In the future, a whole-of-government offsets policy for other types of development may be considered. Other types of development would include, for example, approval of housing development under Part 4 of the Environmental Planning and Assessment Act 1979. The development of such a policy would need to be tailored to those other types of development and the legislative frameworks under which they are determined. A policy for other types of development may therefore look quite different to this policy.

  • Will my biodiversity offset obligations increase under the policy?

    NSW Public asked over 5 years ago

    The policy may result in increases or decreases in offset obligations in comparison to past calculations. However, as all proponents will now use the same assessment tools and method, the offset system will for the first time be consistent, reliable and transparent for all stakeholders.


  • What if my offset requirements are so high the project cannot proceed?

    NSW Public asked over 5 years ago

    The policy aims for offset requirements that will result in an overall ‘no net loss’ to biodiversity. It acknowledges, however, that in certain circumstances an offset requirement may be such that it makes a project unviable. The policy allows for a reduction of a proponent’s offset requirements where the social or economic benefits of the project would justify the additional environmental impact caused by discounting its offset requirement.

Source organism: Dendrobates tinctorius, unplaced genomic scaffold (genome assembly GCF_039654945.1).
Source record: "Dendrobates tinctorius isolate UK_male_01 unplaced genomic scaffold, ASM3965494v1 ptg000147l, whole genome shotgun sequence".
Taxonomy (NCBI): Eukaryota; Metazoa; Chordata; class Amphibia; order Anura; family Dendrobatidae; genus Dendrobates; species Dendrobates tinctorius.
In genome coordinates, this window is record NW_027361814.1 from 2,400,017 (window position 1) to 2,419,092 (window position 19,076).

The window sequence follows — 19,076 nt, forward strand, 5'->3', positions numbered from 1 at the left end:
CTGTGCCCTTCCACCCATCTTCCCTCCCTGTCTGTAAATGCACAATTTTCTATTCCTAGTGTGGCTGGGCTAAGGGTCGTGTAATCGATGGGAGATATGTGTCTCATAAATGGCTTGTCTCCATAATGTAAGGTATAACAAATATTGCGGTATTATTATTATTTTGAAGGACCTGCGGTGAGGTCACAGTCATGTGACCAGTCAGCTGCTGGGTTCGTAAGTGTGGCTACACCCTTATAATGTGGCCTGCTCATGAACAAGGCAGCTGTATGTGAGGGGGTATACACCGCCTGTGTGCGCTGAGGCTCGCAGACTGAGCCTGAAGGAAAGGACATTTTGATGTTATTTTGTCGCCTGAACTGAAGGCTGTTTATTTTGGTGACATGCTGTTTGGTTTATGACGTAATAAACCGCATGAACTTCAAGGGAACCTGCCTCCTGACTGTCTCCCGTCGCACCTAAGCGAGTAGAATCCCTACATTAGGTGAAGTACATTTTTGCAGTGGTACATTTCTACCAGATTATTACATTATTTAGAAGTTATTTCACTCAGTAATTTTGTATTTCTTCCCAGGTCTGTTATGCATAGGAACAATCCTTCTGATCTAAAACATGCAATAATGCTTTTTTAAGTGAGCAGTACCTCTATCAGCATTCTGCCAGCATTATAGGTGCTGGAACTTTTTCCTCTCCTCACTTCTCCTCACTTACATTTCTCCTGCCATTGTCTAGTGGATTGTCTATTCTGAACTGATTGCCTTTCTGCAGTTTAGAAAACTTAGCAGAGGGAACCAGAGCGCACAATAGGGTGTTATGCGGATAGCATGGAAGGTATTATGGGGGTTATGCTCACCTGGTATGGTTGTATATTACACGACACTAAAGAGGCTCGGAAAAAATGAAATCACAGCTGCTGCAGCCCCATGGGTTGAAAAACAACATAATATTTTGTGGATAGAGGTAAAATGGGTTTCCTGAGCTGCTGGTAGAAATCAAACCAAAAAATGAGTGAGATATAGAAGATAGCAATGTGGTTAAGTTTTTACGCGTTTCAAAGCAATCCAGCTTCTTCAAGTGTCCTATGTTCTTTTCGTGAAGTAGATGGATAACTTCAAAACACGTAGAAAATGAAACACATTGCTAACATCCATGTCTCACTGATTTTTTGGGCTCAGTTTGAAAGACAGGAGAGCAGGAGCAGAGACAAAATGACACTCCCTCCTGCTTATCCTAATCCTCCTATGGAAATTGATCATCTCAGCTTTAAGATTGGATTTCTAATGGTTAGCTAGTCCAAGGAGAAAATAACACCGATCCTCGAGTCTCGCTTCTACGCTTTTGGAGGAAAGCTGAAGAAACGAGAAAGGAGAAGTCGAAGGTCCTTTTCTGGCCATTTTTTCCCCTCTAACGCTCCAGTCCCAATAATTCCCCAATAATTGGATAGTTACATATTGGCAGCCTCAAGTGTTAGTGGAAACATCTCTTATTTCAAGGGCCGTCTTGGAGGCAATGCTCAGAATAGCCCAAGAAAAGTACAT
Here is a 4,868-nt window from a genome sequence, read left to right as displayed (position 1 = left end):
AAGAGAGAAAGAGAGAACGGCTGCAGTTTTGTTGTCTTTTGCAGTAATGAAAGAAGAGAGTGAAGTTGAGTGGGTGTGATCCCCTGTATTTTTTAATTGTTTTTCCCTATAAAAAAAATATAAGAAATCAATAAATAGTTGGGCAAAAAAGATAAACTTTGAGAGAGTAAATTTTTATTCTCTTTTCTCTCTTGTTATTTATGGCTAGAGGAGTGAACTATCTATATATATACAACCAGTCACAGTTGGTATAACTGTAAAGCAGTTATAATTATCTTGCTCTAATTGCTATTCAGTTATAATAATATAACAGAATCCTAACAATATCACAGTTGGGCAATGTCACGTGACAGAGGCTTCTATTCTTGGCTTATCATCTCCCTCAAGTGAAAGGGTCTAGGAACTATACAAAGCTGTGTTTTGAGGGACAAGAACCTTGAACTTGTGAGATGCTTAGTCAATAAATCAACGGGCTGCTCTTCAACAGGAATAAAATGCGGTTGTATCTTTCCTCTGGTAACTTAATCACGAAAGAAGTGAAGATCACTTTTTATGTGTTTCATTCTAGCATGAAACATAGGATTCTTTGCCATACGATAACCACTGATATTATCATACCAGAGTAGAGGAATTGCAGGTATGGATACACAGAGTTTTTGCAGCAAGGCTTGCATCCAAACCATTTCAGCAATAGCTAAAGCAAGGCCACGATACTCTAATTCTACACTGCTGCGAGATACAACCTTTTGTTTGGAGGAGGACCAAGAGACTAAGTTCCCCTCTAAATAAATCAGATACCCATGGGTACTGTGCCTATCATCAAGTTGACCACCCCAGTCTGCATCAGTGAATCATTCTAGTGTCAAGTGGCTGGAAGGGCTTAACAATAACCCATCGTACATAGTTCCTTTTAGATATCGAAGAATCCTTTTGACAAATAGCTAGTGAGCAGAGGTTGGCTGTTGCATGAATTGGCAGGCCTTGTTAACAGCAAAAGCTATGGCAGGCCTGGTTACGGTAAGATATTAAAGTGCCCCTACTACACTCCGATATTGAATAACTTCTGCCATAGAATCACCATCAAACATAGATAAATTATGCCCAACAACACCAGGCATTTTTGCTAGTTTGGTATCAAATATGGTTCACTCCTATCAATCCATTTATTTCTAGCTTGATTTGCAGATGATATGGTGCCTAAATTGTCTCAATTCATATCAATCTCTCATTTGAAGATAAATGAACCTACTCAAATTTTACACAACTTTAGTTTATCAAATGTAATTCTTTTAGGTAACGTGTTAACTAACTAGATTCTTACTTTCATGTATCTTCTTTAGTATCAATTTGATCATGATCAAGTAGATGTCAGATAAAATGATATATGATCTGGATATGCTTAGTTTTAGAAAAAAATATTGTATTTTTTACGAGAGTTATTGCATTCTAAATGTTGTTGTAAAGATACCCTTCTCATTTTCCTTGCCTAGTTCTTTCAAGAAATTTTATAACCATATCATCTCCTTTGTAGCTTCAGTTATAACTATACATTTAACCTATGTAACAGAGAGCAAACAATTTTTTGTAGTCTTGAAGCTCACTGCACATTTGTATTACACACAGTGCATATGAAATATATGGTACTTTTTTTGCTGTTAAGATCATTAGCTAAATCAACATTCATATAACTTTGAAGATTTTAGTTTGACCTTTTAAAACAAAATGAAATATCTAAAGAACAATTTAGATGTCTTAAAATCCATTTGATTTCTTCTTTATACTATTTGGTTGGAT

A decision by a consent authority to discount an offset will be made only in very specific circumstances in accordance with clear criteria. These criteria will be developed during transitional implementation of the policy to provide further certainty to proponents.


  • What if I disagree with my offset assessment?

    NSW Public asked over 5 years ago

    The Department of Planning and Infrastructure has clear guidelines on how to appeal a determination (PDF) of development application under the Environmental Planning and Assessment Act 1979.

  • Can I defer my offset obligations until the fund is established?

    NSW Public asked over 5 years ago